“Alcohol was the jealous friend of my twenties, whispering the poisonous lie that I was nothing without it, so I better keep drinking.”
By Caitlin W. 8/25/21
Tomorrow I will be one year and ten months sober. That’s nearly 670 days of waking up without a hangover, 670 days of living with more integrity and 670 days of finding my way back to myself, one day at a time. I’m beginning to understand the people in meetings who introduce themselves as “grateful, thankful alcoholics” because these sober days have been the most important of my life.
For the decade I spent drinking heavily, I never went a day without thinking about my next drink. This obsession was fueled by a feeling that I wasn’t my true self when I was sober, and that I needed alcohol to unlock the woman I wanted to be. Drunk me was more brazen (obnoxious), more talkative (all nonsense) and above all, more confident (self-absorbed). Alcohol was the jealous friend of my twenties, whispering the poisonous lie that I was nothing without it, so I better keep drinking.
Now that I have some time in the program, along with a terrific sponsor, sponsee and home group, I recognize that booze is the great bully of my life. It told me that freedom came from the bottle, while it was ensnaring me in the trap of addiction. Waking up every morning to cravings for more alcohol isn’t freedom. It’s the worst suffering I’ve ever known.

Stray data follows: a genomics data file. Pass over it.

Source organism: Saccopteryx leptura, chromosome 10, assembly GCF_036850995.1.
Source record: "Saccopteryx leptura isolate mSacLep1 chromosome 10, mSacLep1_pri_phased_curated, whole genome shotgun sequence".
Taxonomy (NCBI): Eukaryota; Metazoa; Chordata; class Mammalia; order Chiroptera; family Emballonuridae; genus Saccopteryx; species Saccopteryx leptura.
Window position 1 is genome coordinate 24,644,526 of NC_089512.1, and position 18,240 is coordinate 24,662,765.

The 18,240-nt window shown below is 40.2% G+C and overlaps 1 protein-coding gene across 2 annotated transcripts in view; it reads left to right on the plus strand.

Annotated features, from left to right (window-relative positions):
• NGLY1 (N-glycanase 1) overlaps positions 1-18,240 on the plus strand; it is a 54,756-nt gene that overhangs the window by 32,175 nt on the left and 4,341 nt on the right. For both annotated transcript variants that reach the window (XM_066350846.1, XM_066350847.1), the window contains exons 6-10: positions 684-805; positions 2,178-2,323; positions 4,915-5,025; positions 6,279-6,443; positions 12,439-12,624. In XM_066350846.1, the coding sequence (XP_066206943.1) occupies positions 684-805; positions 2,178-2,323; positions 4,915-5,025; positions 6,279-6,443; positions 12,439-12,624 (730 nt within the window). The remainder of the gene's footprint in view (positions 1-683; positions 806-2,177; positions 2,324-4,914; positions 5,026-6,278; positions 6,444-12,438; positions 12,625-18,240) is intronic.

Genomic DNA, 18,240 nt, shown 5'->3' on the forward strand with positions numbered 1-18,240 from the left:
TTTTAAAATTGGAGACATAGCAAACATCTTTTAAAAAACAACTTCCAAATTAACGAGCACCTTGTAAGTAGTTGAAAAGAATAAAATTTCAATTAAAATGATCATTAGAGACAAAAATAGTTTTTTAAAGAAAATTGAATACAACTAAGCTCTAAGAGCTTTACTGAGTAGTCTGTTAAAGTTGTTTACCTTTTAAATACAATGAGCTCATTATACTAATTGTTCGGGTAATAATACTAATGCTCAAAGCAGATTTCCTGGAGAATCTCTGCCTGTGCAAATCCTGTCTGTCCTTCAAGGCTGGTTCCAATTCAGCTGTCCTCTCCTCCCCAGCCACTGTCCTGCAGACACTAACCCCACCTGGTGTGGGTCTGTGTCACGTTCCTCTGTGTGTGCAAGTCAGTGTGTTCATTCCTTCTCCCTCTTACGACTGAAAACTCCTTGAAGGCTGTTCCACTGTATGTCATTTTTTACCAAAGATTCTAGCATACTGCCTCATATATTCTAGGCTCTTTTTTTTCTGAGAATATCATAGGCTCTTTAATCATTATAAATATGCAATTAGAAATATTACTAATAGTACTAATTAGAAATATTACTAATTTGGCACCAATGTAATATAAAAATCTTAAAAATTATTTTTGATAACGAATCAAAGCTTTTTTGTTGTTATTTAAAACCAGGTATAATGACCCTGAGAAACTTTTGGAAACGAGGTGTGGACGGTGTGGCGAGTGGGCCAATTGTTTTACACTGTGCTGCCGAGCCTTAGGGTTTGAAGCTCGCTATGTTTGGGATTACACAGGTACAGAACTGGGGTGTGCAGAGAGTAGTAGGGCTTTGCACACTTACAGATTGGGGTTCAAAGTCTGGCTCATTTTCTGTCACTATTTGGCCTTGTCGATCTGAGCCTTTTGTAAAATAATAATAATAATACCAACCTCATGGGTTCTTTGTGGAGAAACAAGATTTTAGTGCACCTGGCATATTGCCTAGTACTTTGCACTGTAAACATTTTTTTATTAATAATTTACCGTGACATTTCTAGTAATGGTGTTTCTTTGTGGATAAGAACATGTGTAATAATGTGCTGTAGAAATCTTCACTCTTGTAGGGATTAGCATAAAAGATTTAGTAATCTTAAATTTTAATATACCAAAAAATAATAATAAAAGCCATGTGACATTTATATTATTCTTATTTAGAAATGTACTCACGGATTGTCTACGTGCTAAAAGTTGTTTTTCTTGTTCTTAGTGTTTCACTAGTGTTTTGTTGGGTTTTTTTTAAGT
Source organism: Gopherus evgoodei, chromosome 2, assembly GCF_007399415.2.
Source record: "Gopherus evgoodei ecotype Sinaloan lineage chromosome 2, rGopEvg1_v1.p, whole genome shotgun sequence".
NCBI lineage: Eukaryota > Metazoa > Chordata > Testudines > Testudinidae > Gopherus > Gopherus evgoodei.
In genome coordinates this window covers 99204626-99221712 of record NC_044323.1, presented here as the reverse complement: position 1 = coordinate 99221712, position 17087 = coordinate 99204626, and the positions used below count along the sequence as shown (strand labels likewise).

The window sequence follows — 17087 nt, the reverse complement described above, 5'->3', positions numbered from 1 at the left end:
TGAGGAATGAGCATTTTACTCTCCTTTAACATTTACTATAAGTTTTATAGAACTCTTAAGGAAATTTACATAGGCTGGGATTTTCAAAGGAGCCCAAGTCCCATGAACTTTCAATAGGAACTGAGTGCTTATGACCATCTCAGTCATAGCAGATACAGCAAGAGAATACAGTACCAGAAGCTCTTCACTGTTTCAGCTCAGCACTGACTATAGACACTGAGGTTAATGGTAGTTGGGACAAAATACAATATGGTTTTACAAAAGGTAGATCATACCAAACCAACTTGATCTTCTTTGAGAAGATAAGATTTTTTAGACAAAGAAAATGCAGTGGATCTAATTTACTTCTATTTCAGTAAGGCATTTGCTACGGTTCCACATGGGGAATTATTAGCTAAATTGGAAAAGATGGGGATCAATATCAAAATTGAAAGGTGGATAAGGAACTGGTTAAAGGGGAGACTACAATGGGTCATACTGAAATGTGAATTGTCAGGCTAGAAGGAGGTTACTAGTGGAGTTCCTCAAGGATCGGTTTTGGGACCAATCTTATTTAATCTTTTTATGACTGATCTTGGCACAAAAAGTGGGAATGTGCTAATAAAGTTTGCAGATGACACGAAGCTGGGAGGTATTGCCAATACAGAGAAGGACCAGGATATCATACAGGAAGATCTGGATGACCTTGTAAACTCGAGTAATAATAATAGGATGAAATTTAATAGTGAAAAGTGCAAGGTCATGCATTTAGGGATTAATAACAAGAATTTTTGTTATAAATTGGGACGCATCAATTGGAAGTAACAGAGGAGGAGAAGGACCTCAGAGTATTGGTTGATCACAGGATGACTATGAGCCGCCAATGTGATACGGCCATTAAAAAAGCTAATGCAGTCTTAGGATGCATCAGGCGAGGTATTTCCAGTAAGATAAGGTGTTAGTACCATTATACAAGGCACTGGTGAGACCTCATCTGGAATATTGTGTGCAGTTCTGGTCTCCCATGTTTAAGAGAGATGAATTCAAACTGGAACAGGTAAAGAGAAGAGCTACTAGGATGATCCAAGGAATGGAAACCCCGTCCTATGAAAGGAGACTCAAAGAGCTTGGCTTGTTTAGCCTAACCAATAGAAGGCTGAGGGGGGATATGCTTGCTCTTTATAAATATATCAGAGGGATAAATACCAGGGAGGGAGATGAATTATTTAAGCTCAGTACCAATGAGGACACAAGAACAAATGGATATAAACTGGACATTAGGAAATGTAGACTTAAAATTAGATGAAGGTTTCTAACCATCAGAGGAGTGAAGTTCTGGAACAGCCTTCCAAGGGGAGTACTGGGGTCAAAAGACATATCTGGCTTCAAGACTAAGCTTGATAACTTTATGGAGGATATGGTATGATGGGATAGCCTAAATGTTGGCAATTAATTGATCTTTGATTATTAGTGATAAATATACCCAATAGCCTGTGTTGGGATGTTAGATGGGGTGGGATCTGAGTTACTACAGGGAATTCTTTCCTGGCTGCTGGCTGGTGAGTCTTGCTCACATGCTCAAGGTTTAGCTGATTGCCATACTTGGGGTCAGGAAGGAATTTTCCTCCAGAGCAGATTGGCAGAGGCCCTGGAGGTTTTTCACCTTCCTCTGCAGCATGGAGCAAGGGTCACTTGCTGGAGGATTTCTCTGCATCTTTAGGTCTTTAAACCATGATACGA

For me, the most reliable path away from that suffering is through service. Recently, I volunteered to be Secretary for one of my meetings. In the past, the thought of having to speak (even over Zoom) to a room full of people would have filled me with dread. Frankly, it’s still hard for me to believe that I’m good enough sober, or to believe that I won’t somehow make a fool of myself, or goof up. But every time I make it through a meeting, or decide to share, or confide in my sponsor about something I never thought I would say to another person, it strengthens my burgeoning sense of self.
This is what we mean when we say we’re aiming for progress, not perfection. I drank because I was afraid to be anything other than perfect, and alcohol gave me the false confidence to think I was greater than I was. But the wonderful thing about sobriety is that I’m discovering that I’m enough. Just me.
These days, I wake up in the morning and take a moment to thank my higher power for another day, another opportunity to try hard things, and to maybe learn a thing or two. On the good days, I take a beat to recognize how comfortable I feel in my own skin, and how I’m learning to handle the tough stuff with more grace and ease. And on the other, not so great days, I sign into a meeting and take comfort in the Fellowship. It’s the place where I know I can be exactly who I’m becoming.
Caitlin’s home group is the Rockridge Fellowship 10:30am meeting.